Abt-Audi-driver Ekström claims pole position in successful night premiere
Fans and drivers were equally excited -- the first Super-Pole qualifying at night in the history of the DTM was a huge success. Flying sparks, glowing brake discs and flames coming out of the exhaust pipes, spectators at the Super-Pole for the seventh round of the DTM at the Nürburgring got plenty to see.
The fastest driver and therefore on the first grid position today was Mattias Ekström. The Abt-Audi-driver lapped the 3.629 kilometres long track in 1.25.095 minutes. This made the Swede 0.099 seconds faster than his team-mate, DTM-champion Laurent Aiello, who will also be starting from the front row of the grid. Christijan Albers (Mercedes-Benz) in third place was separated by only twelve hundredths of a second from Martin Tomczyk (Abt-Audi) in fourth and Peter Dumbreck (Opel) in fifth position.
"With their single lap qualifying at night, the DTM has come up with another great thing. I am happy that it is me who is the fastest driver," beamed Mattias Ekström. "Now you are looking, Norbert" was the message on a sign shown by Abt-Audi team principal Hans-Jürgen Abt to Mercedes-Benz motorsport director Norbert Haug, as Ekström had claimed pole position.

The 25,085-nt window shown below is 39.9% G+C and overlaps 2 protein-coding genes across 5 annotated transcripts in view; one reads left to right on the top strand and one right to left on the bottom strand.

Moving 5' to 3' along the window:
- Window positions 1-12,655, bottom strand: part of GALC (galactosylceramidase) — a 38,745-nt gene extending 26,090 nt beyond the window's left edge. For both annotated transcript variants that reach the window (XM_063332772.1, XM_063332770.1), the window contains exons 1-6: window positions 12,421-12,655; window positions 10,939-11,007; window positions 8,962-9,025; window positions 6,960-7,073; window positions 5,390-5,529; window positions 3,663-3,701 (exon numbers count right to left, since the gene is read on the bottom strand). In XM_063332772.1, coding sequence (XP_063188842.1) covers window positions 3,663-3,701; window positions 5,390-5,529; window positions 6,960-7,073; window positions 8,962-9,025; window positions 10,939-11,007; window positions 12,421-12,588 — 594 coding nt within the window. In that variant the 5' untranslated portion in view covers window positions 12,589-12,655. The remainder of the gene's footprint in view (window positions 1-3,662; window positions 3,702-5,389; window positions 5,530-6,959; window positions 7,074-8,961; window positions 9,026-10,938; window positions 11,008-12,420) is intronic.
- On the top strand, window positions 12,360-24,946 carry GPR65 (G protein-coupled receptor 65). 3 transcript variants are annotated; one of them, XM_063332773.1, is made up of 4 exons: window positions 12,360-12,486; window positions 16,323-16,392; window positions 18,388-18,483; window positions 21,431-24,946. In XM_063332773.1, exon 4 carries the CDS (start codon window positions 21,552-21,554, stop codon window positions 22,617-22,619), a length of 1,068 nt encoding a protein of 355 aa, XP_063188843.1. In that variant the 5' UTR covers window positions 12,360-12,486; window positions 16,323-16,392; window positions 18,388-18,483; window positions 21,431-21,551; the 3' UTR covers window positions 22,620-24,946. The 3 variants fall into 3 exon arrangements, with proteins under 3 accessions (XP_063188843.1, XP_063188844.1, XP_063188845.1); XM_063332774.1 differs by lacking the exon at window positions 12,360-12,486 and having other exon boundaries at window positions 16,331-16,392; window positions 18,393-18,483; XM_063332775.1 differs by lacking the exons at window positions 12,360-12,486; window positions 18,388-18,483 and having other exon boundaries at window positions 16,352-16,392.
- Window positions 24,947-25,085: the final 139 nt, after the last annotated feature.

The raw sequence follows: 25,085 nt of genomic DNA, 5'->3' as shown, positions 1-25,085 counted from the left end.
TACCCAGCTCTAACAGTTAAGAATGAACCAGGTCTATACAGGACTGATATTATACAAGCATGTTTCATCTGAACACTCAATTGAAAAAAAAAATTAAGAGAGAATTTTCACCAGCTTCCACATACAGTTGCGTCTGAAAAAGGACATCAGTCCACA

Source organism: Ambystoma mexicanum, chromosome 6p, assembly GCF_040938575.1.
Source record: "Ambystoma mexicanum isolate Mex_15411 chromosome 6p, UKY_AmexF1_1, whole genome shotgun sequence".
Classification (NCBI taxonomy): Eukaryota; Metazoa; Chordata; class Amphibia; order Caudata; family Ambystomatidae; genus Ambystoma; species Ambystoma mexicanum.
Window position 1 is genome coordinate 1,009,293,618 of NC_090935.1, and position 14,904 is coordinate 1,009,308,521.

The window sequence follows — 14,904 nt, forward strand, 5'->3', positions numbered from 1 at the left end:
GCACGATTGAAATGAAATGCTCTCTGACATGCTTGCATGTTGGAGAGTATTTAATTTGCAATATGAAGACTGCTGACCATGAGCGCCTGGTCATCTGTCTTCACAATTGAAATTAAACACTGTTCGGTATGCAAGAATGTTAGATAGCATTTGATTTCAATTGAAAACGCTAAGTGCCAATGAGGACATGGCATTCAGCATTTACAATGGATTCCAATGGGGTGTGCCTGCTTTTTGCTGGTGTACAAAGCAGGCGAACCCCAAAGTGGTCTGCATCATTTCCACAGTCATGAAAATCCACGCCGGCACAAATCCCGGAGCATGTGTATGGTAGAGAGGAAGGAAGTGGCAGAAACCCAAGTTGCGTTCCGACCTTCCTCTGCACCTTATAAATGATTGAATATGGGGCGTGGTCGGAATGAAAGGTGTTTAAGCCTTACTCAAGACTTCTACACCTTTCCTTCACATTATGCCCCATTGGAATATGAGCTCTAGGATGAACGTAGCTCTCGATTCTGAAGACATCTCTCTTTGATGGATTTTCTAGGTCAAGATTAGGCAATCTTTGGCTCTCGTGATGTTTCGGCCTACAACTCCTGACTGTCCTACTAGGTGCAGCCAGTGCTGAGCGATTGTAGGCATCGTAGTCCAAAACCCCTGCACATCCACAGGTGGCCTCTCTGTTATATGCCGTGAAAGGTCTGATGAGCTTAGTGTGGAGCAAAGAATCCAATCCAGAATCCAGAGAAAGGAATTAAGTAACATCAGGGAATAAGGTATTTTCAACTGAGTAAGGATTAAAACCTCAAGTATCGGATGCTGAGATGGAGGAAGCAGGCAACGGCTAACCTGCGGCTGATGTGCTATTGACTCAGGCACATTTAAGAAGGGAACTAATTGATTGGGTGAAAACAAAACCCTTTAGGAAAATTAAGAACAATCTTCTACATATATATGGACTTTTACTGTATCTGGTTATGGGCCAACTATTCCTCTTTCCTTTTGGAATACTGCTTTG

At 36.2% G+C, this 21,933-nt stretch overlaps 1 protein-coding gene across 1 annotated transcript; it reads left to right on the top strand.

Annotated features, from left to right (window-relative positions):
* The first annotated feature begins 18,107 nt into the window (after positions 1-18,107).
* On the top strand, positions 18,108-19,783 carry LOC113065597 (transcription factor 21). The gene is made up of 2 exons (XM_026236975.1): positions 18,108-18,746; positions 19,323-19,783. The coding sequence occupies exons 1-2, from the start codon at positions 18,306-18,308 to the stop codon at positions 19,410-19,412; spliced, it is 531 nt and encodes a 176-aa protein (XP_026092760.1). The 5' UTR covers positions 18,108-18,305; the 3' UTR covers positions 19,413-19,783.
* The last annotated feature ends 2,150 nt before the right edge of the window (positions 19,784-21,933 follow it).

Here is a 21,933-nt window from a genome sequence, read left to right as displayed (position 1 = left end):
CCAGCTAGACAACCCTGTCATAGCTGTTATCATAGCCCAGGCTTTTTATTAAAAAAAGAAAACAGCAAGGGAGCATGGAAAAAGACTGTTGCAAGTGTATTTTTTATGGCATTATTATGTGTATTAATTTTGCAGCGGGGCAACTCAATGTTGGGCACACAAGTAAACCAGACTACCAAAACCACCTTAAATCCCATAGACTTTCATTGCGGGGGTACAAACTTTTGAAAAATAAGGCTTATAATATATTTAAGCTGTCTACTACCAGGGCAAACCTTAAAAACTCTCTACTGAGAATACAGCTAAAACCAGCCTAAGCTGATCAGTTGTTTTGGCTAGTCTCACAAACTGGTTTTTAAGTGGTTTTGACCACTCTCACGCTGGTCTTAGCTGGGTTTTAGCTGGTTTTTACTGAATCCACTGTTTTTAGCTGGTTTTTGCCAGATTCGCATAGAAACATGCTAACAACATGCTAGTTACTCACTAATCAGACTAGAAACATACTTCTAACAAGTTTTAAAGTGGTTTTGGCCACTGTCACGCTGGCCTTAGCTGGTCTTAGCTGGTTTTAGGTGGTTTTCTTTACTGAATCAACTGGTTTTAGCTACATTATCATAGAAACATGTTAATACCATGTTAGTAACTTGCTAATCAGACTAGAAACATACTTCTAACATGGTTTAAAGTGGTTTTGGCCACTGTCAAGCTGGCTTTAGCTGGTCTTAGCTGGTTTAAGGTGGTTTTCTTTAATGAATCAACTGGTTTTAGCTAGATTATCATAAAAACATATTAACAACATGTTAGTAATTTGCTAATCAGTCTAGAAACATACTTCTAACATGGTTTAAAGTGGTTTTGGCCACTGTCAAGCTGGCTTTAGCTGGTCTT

The Mercedes motorsport boss was happy with youngster Christijan Albers, who will be starting from third place as the best-placed driver of an AMG-Mercedes CLK. Team-mate and points leader Bernd Schneider is in sixth place after a slight error on his flying lap.
Next to Peter Dumbreck, fellow Opel-driver Alain Menu is starting from seventh place and Manuel Reuter from ninth. "After warm-up was already excellent for me with the fastest time, I was optimistic going into the Super-Pole," Dumbreck said. "Unfortunately, I couldn't do a second lap just as perfectly. But fifth place is a good position to start from."
The many spectators can look forward to an exciting seventh DTM-round with the drivers of Abt-Audi, Mercedes-Benz and Opel. In yesterday's qualifying, the four fastest drivers were within two tenths of a second, the first twelve being separated by one second only.